From Wanne ownards, we encounter those Ardennes roads: it's like cycling uphill on sandpaper. The bumpy granular surface prevents our tyres from gliding, so we have to bite and rip into it to climb towards the misty summits. When you're racing you pay for the slightest weakness in cash. After a few hills, only the strongest are still leading the dance: it's impossible to hide in the peloton: at Liège, the ranking is made...naturally.

 

As the kilometres go by, we realise that these difficulties follow one after the other at once, with hardly any recovery time in between them. As we climb the hills, the inclines are often frightening: 12% average for the "Stockeu", 11% for "La Redoute". But we prefer the "Rosier", which is definitely one of the most beautiful of the race.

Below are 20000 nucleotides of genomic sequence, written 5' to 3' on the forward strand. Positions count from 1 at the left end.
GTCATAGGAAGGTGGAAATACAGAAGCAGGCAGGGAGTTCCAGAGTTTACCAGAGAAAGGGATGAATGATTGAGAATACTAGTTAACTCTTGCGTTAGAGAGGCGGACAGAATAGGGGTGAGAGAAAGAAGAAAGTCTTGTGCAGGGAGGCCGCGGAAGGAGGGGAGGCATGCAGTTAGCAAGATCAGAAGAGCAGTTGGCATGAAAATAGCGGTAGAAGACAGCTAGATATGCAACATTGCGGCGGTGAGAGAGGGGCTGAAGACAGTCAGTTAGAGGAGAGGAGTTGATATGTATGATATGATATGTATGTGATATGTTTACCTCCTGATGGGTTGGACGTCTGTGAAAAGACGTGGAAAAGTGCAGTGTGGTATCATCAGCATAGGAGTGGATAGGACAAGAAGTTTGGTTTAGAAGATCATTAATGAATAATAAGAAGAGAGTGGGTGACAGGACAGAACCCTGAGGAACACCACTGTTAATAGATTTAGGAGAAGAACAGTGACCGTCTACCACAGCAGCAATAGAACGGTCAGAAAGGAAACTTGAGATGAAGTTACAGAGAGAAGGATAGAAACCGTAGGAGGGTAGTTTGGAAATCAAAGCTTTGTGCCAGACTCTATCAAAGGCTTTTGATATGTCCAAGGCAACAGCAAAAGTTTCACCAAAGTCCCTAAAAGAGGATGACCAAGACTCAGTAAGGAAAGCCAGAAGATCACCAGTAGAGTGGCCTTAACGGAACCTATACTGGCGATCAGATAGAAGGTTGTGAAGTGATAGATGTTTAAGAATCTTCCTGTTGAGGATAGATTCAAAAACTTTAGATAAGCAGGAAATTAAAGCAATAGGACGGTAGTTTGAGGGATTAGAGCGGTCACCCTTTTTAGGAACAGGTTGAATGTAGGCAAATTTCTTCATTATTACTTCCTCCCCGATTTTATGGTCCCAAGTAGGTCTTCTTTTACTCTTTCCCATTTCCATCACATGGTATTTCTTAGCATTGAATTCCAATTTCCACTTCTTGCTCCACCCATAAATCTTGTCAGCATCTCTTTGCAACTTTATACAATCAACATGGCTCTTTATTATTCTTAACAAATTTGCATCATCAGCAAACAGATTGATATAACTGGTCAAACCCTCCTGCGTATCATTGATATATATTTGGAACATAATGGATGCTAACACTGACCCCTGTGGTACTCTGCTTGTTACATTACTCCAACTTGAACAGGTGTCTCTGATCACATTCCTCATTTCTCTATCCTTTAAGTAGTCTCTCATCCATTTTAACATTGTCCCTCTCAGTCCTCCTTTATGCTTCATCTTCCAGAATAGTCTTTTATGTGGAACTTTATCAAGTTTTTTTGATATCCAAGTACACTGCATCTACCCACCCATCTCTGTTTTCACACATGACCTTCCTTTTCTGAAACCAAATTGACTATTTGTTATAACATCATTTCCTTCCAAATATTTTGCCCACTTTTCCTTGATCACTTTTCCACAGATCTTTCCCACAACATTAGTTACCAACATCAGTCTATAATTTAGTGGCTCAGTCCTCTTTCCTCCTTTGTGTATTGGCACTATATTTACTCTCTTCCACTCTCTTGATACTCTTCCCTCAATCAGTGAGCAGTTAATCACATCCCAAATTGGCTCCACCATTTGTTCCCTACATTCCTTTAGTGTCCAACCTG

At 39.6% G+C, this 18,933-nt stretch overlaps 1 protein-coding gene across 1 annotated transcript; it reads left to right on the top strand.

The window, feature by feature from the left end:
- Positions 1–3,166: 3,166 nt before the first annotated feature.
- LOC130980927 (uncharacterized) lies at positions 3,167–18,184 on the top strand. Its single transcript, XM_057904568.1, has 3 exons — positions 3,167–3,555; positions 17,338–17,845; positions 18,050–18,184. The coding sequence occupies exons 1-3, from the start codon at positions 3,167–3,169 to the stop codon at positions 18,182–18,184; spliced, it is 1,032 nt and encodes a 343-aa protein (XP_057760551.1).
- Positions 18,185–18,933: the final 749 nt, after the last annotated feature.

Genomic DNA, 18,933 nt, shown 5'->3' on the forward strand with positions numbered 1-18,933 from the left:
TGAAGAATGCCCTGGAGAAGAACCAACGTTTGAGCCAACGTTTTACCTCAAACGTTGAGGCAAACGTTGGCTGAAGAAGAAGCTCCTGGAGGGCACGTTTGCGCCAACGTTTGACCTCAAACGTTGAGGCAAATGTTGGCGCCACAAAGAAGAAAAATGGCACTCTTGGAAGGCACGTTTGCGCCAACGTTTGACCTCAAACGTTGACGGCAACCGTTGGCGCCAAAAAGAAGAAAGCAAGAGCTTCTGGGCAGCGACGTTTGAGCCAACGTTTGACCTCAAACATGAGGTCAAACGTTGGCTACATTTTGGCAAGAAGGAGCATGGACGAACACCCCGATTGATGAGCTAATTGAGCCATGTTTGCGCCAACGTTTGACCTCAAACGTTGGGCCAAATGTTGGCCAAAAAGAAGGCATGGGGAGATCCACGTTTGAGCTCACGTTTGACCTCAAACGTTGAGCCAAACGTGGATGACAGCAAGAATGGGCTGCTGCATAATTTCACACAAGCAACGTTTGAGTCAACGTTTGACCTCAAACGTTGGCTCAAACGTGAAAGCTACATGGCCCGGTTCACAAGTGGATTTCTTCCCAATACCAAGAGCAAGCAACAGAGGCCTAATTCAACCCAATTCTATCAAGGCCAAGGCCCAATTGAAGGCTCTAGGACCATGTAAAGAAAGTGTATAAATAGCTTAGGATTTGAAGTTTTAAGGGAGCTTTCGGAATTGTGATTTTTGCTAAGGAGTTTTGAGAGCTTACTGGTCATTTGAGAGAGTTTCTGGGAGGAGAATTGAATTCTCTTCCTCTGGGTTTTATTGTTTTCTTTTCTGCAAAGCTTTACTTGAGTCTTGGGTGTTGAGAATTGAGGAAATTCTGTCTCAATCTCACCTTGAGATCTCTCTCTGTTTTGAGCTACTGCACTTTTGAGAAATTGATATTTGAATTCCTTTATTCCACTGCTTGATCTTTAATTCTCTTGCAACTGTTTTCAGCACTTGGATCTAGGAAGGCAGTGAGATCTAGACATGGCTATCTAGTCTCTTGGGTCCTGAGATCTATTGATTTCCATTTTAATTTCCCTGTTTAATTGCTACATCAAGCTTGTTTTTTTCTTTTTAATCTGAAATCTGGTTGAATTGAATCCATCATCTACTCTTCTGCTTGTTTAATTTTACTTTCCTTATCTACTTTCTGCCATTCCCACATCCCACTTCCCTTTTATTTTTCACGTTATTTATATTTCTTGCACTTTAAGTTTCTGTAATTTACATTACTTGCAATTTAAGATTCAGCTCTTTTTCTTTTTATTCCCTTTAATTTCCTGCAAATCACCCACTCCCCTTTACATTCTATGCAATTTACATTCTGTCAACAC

The Liège-Bastogne-Liège race - Pierre Pauquay

The countryside is superb, with the Amblève valley and the blue summits of the Ardennes as a backdrop. The route starts off in the forest, then continues through a mountainous landscape and passes through the village of Andrimont.

The village of Wanne - Pierre Pauquay

After these climbs, which resemble small cols, come technically challenging descents which the poor surfaces of some of the roads can turn into traps. From Cour, the route descends quickly to Spa and we had to be very careful. As we sped towards the springwater town, we made strong demands on our brakes! Just after Winamplanche is the Maquisard hill: a trap. In the race, some let themselves be taken in by it: the average incline forces you to choose a low gear and a high pedal rate, which makes it difficult to stage a breakout, and you must beware of the end of the climb. At the summit, close to the pretty hamlet of Reid, a short piece of flat road allows us to relax a bit, but, in the race, this is often where a small breakout of fighters can surprise the peloton.

Climbing the Col de la Redoute - Pierre Pauquay

Pure and hard